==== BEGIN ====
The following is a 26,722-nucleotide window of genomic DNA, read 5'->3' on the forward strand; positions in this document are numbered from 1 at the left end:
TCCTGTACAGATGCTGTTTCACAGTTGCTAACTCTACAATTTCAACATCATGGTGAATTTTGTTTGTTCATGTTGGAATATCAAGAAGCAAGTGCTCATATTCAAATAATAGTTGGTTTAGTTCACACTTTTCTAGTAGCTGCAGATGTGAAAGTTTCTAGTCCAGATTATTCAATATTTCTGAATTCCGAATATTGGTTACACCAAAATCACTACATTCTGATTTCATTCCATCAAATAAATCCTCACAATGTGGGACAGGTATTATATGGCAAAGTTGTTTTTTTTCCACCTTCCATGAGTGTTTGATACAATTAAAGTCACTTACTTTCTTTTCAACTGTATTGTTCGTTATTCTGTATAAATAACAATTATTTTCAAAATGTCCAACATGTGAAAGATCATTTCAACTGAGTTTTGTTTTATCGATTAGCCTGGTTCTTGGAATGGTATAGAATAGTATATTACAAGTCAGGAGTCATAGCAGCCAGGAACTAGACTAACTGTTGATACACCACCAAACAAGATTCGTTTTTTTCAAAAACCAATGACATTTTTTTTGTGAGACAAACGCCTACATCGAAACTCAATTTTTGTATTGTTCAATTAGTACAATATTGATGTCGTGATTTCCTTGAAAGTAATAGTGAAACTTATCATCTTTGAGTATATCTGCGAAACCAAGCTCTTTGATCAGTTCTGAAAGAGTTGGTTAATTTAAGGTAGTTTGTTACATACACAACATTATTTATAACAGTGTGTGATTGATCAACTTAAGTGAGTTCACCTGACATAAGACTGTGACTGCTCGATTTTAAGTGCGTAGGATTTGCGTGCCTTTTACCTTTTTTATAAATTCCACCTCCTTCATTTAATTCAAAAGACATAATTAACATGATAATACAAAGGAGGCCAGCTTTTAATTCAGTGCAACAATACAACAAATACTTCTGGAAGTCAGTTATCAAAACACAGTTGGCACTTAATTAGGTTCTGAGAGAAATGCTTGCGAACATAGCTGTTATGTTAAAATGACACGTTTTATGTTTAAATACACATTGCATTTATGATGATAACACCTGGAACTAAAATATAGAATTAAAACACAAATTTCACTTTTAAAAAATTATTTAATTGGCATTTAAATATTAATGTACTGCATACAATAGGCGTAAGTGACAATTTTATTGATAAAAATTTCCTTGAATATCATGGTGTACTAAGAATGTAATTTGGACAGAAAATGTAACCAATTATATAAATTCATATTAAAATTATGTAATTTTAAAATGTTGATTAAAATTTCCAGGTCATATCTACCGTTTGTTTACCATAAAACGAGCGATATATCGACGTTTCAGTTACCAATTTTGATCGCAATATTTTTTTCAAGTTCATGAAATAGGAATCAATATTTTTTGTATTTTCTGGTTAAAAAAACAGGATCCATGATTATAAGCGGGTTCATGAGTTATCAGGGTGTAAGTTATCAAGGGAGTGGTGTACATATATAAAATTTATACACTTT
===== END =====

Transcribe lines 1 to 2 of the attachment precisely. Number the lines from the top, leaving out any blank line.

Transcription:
The following is a 26,722-nucleotide window of genomic DNA, read 5'->3' on the forward strand; positions in this document are numbered from 1 at the left end:
TCCTGTACAGATGCTGTTTCACAGTTGCTAACTCTACAATTTCAACATCATGGTGAATTTTGTTTGTTCATGTTGGAATATCAAGAAGCAAGTGCTCATATTCAAATAATAGTTGGTTTAGTTCACACTTTTCTAGTAGCTGCAGATGTGAAAGTTTCTAGTCCAGATTATTCAATATTTCTGAATTCCGAATATTGGTTACACCAAAATCACTACATTCTGATTTCATTCCATCAAATAAATCCTCACAATGTGGGACAGGTATTATATGGCAAAGTTGTTTTTTTTCCACCTTCCATGAGTGTTTGATACAATTAAAGTCACTTACTTTCTTTTCAACTGTATTGTTCGTTATTCTGTATAAATAACAATTATTTTCAAAATGTCCAACATGTGAAAGATCATTTCAACTGAGTTTTGTTTTATCGATTAGCCTGGTTCTTGGAATGGTATAGAATAGTATATTACAAGTCAGGAGTCATAGCAGCCAGGAACTAGACTAACTGTTGATACACCACCAAACAAGATTCGTTTTTTTCAAAAACCAATGACATTTTTTTTGTGAGACAAACGCCTACATCGAAACTCAATTTTTGTATTGTTCAATTAGTACAATATTGATGTCGTGATTTCCTTGAAAGTAATAGTGAAACTTATCATCTTTGAGTATATCTGCGAAACCAAGCTCTTTGATCAGTTCTGAAAGAGTTGGTTAATTTAAGGTAGTTTGTTACATACACAACATTATTTATAACAGTGTGTGATTGATCAACTTAAGTGAGTTCACCTGACATAAGACTGTGACTGCTCGATTTTAAGTGCGTAGGATTTGCGTGCCTTTTACCTTTTTTATAAATTCCACCTCCTTCATTTAATTCAAAAGACATAATTAACATGATAATACAAAGGAGGCCAGCTTTTAATTCAGTGCAACAATACAACAAATACTTCTGGAAGTCAGTTATCAAAACACAGTTGGCACTTAATTAGGTTCTGAGAGAAATGCTTGCGAACATAGCTGTTATGTTAAAATGACACGTTTTATGTTTAAATACACATTGCATTTATGATGATAACACCTGGAACTAAAATATAGAATTAAAACACAAATTTCACTTTTAAAAAATTATTTAATTGGCATTTAAATATTAATGTACTGCATACAATAGGCGTAAGTGACAATTTTATTGATAAAAATTTCCTTGAATATCATGGTGTACTAAGAATGTAATTTGGACAGAAAATGTAACCAATTATATAAATTCATATTAAAATTATGTAATTTTAAAATGTTGATTAAAATTTCCAGGTCATATCTACCGTTTGTTTACCATAAAACGAGCGATATATCGACGTTTCAGTTACCAATTTTGATCGCAATATTTTTTTCAAGTTCATGAAATAGGAATCAATATTTTTTGTATTTTCTGGTTAAAAAAACAGGATCCATGATTATAAGCGGGTTCATGAGTTATCAGGGTGTAAGTTATCAAGGGAGTGGTGTACATATATAAAATTTATACACTTT